Once every couple of years I leave church in tears. Today was one of those days. As our worship service began, our pastor informed the congregation that any visitors or friends would be excused as we stood to sing the morning’s last hymn (yep. . . we still sing hymns!). The reason. . . a church discipline announcement that was good news. He made the announcement two more times. Each time, he sounded more and more excited.
One of the reasons I love my church is the seriousness with which we take the matter of church discipline. It’s seriousness bathed in grace, evidenced in heartbreak, and designed to keep guys like me in check. Sometimes we not only need to know what we should do, but we need to be deterred from doing what we shouldn’t through our submission to the discipline of the church. As I write those words I realize just how antiquated, old-fashioned, and legalistic they sound in today’s world. Maybe that’s because so many of us grew up seeing discipline administered with the law rather than with grace. Maybe that’s also because the culture has somehow convinced us that nobody. . . NOBODY. . . has a right to tell me what to do and how to live unless that somebody is me.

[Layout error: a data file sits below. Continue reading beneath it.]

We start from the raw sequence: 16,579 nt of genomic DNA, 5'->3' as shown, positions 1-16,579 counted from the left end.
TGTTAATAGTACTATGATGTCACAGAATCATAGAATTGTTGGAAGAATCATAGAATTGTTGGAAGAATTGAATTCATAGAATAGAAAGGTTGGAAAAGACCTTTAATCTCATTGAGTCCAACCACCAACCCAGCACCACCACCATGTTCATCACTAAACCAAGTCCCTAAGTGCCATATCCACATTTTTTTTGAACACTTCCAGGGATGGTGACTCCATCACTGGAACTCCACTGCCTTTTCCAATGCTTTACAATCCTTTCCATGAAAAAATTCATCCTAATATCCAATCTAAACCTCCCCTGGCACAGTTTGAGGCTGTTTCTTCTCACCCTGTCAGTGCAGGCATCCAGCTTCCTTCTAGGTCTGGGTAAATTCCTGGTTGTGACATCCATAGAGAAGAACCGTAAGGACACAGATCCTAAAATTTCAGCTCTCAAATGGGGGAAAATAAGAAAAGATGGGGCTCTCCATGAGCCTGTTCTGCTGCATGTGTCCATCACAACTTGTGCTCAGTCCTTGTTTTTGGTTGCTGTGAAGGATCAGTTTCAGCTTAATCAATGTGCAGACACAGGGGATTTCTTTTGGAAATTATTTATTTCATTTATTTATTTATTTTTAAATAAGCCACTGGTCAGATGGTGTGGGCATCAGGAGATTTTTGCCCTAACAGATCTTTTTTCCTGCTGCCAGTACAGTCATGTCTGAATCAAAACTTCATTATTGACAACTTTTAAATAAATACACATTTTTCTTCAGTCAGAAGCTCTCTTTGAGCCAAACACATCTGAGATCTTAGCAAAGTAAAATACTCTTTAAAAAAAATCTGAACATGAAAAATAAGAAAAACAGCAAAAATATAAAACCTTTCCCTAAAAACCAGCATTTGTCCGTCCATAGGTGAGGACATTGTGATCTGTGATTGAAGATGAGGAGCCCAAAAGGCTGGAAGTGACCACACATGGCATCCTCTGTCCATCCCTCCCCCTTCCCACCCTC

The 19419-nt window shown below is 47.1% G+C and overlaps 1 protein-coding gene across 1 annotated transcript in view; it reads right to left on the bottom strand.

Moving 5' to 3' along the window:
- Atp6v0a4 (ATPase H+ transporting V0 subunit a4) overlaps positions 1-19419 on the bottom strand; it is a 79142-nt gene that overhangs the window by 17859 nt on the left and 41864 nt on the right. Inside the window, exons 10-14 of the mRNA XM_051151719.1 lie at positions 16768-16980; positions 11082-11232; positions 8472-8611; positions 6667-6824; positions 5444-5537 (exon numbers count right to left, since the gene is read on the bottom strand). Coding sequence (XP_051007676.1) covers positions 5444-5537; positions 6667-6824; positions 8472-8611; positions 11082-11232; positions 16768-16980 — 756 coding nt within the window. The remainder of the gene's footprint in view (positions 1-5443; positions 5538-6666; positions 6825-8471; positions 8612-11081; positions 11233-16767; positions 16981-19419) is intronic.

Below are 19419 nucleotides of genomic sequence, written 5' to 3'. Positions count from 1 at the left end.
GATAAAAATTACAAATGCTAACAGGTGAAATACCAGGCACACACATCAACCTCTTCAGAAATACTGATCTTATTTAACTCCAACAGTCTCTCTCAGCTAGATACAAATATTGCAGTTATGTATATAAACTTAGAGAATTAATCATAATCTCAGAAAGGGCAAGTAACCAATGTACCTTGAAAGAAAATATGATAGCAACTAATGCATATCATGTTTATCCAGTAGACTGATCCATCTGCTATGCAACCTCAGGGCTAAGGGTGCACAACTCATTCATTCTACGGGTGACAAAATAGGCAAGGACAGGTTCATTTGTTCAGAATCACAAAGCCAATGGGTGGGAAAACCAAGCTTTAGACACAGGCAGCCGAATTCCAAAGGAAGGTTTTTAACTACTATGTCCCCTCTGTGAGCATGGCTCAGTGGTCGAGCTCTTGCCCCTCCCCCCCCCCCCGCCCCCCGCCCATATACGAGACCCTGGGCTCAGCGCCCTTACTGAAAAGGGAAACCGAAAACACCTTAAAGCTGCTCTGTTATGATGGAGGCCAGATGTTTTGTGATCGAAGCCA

Back to my pastor. On a handful of occasions I’ve seen him preface an announcement of discipline with a solemn declaration of our shared brokenness. That’s followed by an explanation of a long process of showing love and grace that’s been rejected. A name and offense are stated. Everyone in the room knows that they are no better than the one named. In every instance, I’ve left personally challenged and very broken. Not today. Our pastor told us that he had not one, but two good bits of news. We then heard the announcement that two men who had chosen a lifestyle of unfaithfulness to their families and their God. . . and who had been excommunicated from the church. . . had truly repented of their sin. We welcomed them back into the fellowship of the church! Restored. Again, I left with tears in my eyes. This is the way it’s supposed to work.
We need church discipline. I need church discipline. The challenges we face in the world are pervasive and compelling. I need my church. We all need a church like that. I’m glad I’m there.